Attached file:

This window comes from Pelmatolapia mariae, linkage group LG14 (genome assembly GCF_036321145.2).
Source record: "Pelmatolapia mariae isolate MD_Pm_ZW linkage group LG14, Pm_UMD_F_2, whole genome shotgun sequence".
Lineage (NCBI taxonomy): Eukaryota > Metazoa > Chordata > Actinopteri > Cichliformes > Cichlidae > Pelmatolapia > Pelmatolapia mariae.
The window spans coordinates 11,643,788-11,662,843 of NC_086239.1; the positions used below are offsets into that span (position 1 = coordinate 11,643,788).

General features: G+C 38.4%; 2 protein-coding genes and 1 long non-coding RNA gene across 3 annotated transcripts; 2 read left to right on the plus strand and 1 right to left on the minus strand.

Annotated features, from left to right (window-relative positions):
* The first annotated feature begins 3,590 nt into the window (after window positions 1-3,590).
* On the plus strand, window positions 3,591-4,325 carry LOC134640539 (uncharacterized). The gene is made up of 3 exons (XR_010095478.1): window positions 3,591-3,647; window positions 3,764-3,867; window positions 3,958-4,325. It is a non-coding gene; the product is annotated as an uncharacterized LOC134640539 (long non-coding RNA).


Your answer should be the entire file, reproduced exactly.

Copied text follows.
This window comes from Pelmatolapia mariae, linkage group LG14 (genome assembly GCF_036321145.2).
Source record: "Pelmatolapia mariae isolate MD_Pm_ZW linkage group LG14, Pm_UMD_F_2, whole genome shotgun sequence".
Lineage (NCBI taxonomy): Eukaryota > Metazoa > Chordata > Actinopteri > Cichliformes > Cichlidae > Pelmatolapia > Pelmatolapia mariae.
The window spans coordinates 11,643,788-11,662,843 of NC_086239.1; the positions used below are offsets into that span (position 1 = coordinate 11,643,788).

General features: G+C 38.4%; 2 protein-coding genes and 1 long non-coding RNA gene across 3 annotated transcripts; 2 read left to right on the plus strand and 1 right to left on the minus strand.

Annotated features, from left to right (window-relative positions):
* The first annotated feature begins 3,590 nt into the window (after window positions 1-3,590).
* On the plus strand, window positions 3,591-4,325 carry LOC134640539 (uncharacterized). The gene is made up of 3 exons (XR_010095478.1): window positions 3,591-3,647; window positions 3,764-3,867; window positions 3,958-4,325. It is a non-coding gene; the product is annotated as an uncharacterized LOC134640539 (long non-coding RNA).